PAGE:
Economy & Jobs

Consumption or Income? The South Carolina Income Tax Debate

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Governor Nikki Haley’s plan to improve state roads includes a gradual reduction in the South Carolina income tax rate from 7 to 5 percent and an increase in the state’s consumption tax on gasoline by 10¢ per gallon. This has South Carolina leading the debate between income tax and consumption tax rates. How does replacing one tax for another help the middle class?

As the country inches closer to the 2016 presidential election, this debate could quickly expand past the southern state’s borders. And while Haley’s plan might sound like a great trade-off for everyone, there are some critical issues involved in this major change in the state tax code.

Consumption Is Assumption

Sales and gas taxes are personal consumption taxes, and the governor’s plan is a flat rate, which means all motorists in the state of South Carolina will pay the same amount for gas despite personal income levels. The assumption behind this plan is that everyone needs gas, therefore, it would be an equal rate for all consumers (in-state citizens and those driving through) and guarantees revenue for the state.

The assumption is also that better roads will lead to increased driving. According to The State, “the amount of pavement on primary roads rated in good condition would double and the percentage of traffic riding on good roads would swell to 48 percent from the current 29 percent.” What this assumption doesn’t take into account is a potentially reduced demand for gas at a higher price, the increased use of hybrid and electric vehicles, and potential impact on public transportation.

Weighing Out the Options

Looking at state gas taxes across the board, South Carolina is currently one of the lowest state gasoline taxes in the nation at 16.75¢ per gallon (not including federal excise taxes), according to the American Petroleum Institute. Gas taxes in this state look especially appealing in comparison with neighboring North Carolina, currently at 37.75¢ per gallon in state taxes and fees. Governor Haley’s plan to raise the gas tax by 10¢ per gallon would still place South Carolina below the national average of 29.89¢ per gallon, and still be an appealing alternative for those driving from North Carolina.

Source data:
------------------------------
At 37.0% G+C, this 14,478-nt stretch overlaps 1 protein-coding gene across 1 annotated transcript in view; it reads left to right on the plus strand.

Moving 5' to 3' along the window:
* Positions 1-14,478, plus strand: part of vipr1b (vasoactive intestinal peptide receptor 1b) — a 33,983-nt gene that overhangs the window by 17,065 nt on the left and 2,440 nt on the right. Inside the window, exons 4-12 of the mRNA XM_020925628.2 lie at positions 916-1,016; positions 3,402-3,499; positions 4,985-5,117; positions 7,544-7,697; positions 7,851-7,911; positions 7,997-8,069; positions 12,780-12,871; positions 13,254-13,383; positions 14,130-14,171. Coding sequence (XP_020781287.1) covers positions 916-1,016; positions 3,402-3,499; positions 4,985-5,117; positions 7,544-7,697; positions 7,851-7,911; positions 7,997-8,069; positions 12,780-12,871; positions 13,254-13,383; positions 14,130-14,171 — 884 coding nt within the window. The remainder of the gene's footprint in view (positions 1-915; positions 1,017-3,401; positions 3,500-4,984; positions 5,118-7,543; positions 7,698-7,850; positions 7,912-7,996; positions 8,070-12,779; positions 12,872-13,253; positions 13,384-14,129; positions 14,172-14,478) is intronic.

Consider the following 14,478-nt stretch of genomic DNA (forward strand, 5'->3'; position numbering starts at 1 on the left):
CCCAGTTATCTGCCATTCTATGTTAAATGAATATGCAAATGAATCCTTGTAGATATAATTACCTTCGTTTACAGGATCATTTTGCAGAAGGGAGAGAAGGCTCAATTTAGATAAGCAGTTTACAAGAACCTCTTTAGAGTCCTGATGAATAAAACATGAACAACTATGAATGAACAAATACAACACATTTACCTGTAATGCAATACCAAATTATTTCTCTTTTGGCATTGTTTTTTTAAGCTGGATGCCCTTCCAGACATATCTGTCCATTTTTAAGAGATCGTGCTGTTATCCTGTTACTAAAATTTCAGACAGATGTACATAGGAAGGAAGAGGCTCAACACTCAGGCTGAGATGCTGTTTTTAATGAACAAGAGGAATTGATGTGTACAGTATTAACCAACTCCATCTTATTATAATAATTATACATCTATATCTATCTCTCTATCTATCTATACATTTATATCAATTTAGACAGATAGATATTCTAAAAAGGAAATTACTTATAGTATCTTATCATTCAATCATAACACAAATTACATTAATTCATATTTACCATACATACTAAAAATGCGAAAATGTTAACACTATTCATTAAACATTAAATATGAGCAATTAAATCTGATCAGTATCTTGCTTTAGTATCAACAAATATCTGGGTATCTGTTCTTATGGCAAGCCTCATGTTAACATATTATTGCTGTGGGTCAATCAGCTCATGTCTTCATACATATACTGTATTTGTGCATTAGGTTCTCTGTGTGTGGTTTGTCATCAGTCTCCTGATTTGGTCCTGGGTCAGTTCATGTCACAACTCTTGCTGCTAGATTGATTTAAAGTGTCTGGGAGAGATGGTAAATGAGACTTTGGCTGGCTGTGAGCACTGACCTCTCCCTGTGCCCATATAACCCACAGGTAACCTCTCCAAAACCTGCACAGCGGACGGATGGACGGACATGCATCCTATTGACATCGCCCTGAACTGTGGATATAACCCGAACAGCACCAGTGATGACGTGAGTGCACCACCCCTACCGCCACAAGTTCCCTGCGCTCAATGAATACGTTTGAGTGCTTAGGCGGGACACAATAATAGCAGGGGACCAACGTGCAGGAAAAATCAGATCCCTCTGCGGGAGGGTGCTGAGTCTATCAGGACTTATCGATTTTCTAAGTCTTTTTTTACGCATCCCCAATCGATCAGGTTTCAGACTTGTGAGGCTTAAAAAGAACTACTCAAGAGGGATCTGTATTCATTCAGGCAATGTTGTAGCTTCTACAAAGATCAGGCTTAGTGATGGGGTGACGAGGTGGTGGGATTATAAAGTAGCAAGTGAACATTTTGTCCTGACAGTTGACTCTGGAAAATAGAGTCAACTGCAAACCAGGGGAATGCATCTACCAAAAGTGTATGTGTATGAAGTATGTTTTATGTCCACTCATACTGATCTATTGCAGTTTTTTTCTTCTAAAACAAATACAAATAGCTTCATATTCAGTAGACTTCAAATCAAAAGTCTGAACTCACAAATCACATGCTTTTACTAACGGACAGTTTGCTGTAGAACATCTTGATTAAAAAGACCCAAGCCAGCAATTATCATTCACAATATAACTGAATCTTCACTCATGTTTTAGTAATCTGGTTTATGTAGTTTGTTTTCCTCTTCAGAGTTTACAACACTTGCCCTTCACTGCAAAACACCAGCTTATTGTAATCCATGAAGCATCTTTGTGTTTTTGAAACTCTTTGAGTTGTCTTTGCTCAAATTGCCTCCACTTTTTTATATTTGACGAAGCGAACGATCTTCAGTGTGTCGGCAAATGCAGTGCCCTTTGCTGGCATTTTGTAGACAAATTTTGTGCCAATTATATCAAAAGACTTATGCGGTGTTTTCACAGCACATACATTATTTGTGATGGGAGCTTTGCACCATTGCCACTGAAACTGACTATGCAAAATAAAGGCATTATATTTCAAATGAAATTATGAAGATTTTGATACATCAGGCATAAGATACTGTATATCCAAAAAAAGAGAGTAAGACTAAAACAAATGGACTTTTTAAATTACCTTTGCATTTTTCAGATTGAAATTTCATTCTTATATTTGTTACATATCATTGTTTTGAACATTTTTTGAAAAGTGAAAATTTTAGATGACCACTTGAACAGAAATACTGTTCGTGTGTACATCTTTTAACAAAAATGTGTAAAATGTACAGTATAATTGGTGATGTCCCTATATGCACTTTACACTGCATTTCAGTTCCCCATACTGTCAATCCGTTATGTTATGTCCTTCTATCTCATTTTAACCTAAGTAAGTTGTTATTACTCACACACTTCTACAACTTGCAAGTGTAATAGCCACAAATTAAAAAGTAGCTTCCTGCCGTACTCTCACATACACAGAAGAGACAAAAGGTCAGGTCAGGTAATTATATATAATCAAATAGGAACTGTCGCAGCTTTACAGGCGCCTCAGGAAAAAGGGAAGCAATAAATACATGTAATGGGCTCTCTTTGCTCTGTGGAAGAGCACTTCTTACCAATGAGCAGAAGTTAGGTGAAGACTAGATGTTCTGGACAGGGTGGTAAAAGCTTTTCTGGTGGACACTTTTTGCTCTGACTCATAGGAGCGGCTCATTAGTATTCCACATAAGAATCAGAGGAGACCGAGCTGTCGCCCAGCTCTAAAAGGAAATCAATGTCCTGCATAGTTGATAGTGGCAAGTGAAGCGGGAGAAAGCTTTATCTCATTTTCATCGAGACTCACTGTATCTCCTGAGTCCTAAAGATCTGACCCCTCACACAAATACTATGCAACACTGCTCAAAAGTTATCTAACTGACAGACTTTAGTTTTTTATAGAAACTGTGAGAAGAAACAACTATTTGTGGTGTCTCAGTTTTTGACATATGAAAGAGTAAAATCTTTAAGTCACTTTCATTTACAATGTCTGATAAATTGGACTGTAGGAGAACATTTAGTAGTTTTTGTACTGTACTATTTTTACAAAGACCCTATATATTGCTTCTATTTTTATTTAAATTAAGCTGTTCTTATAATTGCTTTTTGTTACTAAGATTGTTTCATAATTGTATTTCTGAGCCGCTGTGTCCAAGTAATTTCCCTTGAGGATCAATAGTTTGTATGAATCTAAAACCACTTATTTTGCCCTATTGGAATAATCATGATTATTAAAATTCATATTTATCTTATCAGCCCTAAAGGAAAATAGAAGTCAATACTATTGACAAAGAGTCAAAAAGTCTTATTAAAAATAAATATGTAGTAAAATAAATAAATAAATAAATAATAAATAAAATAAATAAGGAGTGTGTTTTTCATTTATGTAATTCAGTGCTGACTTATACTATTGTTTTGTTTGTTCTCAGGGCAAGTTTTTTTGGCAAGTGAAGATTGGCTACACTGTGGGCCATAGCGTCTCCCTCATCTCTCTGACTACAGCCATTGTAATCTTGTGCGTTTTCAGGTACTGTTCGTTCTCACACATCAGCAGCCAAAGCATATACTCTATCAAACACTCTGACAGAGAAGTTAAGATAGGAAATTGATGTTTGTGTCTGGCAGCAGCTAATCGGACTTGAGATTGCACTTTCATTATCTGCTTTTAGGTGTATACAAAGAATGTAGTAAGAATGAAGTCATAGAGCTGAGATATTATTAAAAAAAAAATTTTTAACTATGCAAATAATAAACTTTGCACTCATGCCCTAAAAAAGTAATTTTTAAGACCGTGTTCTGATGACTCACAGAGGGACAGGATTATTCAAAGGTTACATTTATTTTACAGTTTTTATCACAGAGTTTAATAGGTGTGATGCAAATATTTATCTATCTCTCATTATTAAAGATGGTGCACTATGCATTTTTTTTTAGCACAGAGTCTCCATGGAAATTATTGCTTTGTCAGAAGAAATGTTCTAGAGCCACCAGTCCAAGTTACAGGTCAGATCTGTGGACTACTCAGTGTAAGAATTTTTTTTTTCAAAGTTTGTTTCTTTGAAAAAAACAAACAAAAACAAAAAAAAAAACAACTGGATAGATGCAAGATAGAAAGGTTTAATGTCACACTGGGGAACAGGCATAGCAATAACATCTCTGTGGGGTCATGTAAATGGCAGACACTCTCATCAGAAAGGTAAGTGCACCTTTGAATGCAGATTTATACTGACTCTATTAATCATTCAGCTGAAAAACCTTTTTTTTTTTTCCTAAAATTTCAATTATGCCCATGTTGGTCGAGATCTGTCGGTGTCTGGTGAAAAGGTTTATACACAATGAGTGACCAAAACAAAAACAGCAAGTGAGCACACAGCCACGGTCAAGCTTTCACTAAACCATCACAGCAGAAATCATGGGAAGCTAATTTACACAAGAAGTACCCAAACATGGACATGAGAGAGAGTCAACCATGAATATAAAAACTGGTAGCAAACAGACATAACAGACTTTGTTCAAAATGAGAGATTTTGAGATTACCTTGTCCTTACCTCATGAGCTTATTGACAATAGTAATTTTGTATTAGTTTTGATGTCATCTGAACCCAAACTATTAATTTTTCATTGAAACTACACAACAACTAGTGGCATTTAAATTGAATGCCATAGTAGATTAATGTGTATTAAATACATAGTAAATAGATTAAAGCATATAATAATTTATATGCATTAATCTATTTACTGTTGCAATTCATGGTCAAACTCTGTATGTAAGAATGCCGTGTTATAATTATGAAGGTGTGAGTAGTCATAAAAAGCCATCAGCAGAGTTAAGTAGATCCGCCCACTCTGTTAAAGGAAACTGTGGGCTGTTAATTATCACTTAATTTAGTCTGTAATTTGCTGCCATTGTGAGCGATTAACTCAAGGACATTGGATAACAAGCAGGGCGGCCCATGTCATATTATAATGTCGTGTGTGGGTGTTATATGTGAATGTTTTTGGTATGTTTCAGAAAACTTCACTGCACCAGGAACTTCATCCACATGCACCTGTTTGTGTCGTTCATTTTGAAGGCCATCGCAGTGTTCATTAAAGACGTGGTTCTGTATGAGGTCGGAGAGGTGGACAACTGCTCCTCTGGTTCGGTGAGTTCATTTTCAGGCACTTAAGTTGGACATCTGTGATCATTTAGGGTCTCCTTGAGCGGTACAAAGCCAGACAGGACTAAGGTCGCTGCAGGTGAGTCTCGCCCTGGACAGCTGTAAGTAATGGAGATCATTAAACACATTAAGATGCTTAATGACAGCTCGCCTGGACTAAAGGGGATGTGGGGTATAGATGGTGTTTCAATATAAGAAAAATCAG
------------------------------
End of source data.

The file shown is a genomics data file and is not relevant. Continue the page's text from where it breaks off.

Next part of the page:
However, the South Carolina income tax rate is one of the highest in the Southeast, at 7 percent. The second half of the plan would gradually decrease the income tax rate from 7 to 5 percent in the next 10 years, allowing more families to keep a little extra in their pocket.

Where Taxes Are Invested

Governor Haley’s plan to increase in the state’s consumption tax not only aims to recover the loss of the income tax reduction, but also improve state roads and highways. But where else does taxpayer money go? According to the Center on Budget and Policy Priorities, in 2012, the District of Columbia and the 50 states spent slightly over $1 trillion in state revenue on the following expenditures:

  • K–12 education: 25 percent
  • Medicaid: 16 percent
  • Higher education: 13 percent
  • Corrections: 5 percent
  • Transportation: 5 percent
  • Public assistance: 1 percent
  • Other (i.e. pensions, assistance to low-income families, environmental projects, etc.): 34 percent

A progressive increase in the consumption tax on gas could be a step in the right direction, but as you can see from the above, states require quite a bit of revenue to function properly. Many argue that consumption taxes, unlike income taxes, aren’t stable sources of revenue. But others debate that consumption taxes leave the level of taxation in the hands of the consumer. Either way, more money in your paycheck makes this debate a little easier.